The JBL Quantum 400 are an okay pair of wired gaming headphones. They're similar in design and performance to the JBL Quantum 800 Wireless, but don't have the latter's wireless connectivity or active noise cancellation feature. They offer a wealth of customization options, with a dedicated companion app providing access to a Graphic EQ, microphone volume control, and RGB lighting customization. These headphones have a somewhat bass-heavy sound profile that should be pleasing if you like an extra bit of thump and kick in your favorite action games. Their microphone performs quite well overall, making your voice sound clear even in hectic environments. They also come with a 1/8" TRRS and USB-A to USB-C cable, ensuring full compatibility with all gaming systems. On the downside, they have a bulky design that's not especially portable and lack basic call and music controls.
The JBL Quantum 400 are passable for neutral sound. They have a bass-heavy sound profile that some may perceive as being boomy, very accurate mids, and veiled treble. They don't provide an especially consistent listening experience, with sounds across the audible spectrum being perceived very differently depending on their positioning. Thankfully, their sound profile can be adjusted via a graphic EQ or audio presets in the dedicated JBL Quantum Engine software.
The JBL Quantum 400 are a bad choice for traveling. They aren't very portable due to their bulky design, non-detachable microphone, and total absence of a carrying case. They don't block out ambient noise very effectively, especially in the lower bass range, which includes sounds like bus and plane engines. They also lack any music and call controls, so answering a call or skipping a track is a bit of hassle when you're on the go.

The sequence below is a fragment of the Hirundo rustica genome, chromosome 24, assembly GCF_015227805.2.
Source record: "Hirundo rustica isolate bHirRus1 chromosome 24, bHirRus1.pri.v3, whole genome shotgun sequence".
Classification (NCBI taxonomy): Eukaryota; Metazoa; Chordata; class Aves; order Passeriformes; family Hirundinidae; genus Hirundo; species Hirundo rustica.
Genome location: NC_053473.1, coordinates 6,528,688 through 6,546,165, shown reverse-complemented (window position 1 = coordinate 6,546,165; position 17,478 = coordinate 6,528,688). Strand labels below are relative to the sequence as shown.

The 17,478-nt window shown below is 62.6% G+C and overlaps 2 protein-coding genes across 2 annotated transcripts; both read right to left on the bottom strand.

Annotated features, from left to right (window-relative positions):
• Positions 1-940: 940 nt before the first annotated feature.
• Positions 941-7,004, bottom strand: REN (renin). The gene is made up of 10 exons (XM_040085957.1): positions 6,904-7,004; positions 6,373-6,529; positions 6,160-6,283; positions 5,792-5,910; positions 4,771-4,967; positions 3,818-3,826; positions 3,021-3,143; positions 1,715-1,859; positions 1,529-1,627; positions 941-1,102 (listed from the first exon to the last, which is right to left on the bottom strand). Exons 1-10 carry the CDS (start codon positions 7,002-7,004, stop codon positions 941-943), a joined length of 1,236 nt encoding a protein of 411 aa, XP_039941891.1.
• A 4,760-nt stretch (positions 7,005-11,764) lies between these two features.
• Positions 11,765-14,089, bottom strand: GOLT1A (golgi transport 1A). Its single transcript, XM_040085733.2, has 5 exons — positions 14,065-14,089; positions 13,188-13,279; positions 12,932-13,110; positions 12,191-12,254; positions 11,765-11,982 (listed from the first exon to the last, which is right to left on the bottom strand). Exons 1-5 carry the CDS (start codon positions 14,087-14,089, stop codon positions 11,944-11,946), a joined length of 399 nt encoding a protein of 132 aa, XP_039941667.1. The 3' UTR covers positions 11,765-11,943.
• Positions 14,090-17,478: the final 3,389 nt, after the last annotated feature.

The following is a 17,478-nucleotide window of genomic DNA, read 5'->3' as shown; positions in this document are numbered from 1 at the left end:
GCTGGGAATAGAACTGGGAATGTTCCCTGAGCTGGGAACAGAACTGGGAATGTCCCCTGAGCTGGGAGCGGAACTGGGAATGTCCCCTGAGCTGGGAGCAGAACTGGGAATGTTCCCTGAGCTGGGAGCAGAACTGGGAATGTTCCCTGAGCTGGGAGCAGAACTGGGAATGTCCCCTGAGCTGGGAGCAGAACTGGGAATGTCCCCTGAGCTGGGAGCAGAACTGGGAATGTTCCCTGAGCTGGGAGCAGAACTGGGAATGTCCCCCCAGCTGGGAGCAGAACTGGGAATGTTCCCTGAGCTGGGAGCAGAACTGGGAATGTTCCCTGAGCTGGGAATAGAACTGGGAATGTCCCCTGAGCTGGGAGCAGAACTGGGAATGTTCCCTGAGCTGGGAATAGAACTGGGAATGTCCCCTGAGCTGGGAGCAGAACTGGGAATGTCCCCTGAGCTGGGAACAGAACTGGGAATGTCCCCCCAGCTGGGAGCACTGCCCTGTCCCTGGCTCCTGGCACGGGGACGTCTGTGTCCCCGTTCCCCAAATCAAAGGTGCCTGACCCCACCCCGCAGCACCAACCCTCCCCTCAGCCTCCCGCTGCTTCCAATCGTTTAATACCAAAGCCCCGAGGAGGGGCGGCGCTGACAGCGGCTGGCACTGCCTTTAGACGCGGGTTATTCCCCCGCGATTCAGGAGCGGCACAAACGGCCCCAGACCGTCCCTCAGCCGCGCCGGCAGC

The JBL Quantum 400 are poor for sports and fitness. While they don't weigh that much, they don't clamp your head very tightly and will fall off if you make any sharp head movements. They also lack any easily accessible call and music controls.
The JBL Quantum 400 are inadequate for office use. They're decently comfortable, with a lightweight construction that shouldn't be too tiring to wear throughout a day at the office, but they don't look especially premium or inconspicuous. They also don't block out much in the way of ambient noise and feature little controls.
The JBL Quantum 400 are wired-only and can't be used wirelessly.
These headphones are a decent choice for wired gaming. They come with both a 1/8" TRRS and USB-A to USB-C cable, ensuring full audio and microphone compatibility regardless of what system you choose to game on. Their microphone also provides good overall performance, as it ensures your voice comes through clear and mostly absent of any background chatter.
These headphones are decent for phone calls. While they lack any sort of on-board call controls, their boom microphone does a good job of making your voice come through clear, and mostly free of any ambient noise.
The JBL Quantum 400 are a decent pair of wired gaming headphones. They offer a wealth of customization options, with a dedicated companion app providing access to a Graphic EQ, microphone volume control, and RGB lighting customization. However, their build quality isn't as sturdy as rivals like the HyperX Cloud Alpha, while their bulky, gaming-oriented design provides less versatility than something along the lines of the SteelSeries Arctis 3 2019 Edition Wireless. If you're looking for gaming headsets, take a look at our recommendations for the best gaming headsets, the best gaming headsets under $100, the best PS4 gaming headsets, and the best Xbox One headsets.
The HyperX Cloud Alpha are better wired gaming headphones than the JBL Quantum 400. The HyperX are much better built, offer a more comfortable fit, and have a better-balanced sound profile. Their microphone performance is fairly similar overall. Meanwhile, the JBL offer a more customizable listening experience overall, thanks to their feature-rich Quantum Engine companion software, and are slightly better at blocking out ambient noise.
The SteelSeries Arctis 5 2019 Edition are better wired gaming headphones than the JBL Quantum 400. The SteelSeries have a slightly more comfortable fit, a better-balanced sound profile overall, and an even comprehensive companion app in the SteelSeries Engine software, which expands on the options offered in the JBL Quantum Engine software. The JBL, however, block out slightly more ambient noise while their boom microphone does a better job of making your voice sound full-bodied and clear.
The HyperX Cloud Stinger are better wired gaming headphones than the JBL Quantum 400. The HyperX have a more balanced sound profile overall, a more comfortable fit, and a slightly better microphone. However, the JBL offer a bit of extra flair in the form of RGB lighting, not to mention a more customizable listening experience courtesy of their dedicated companion software.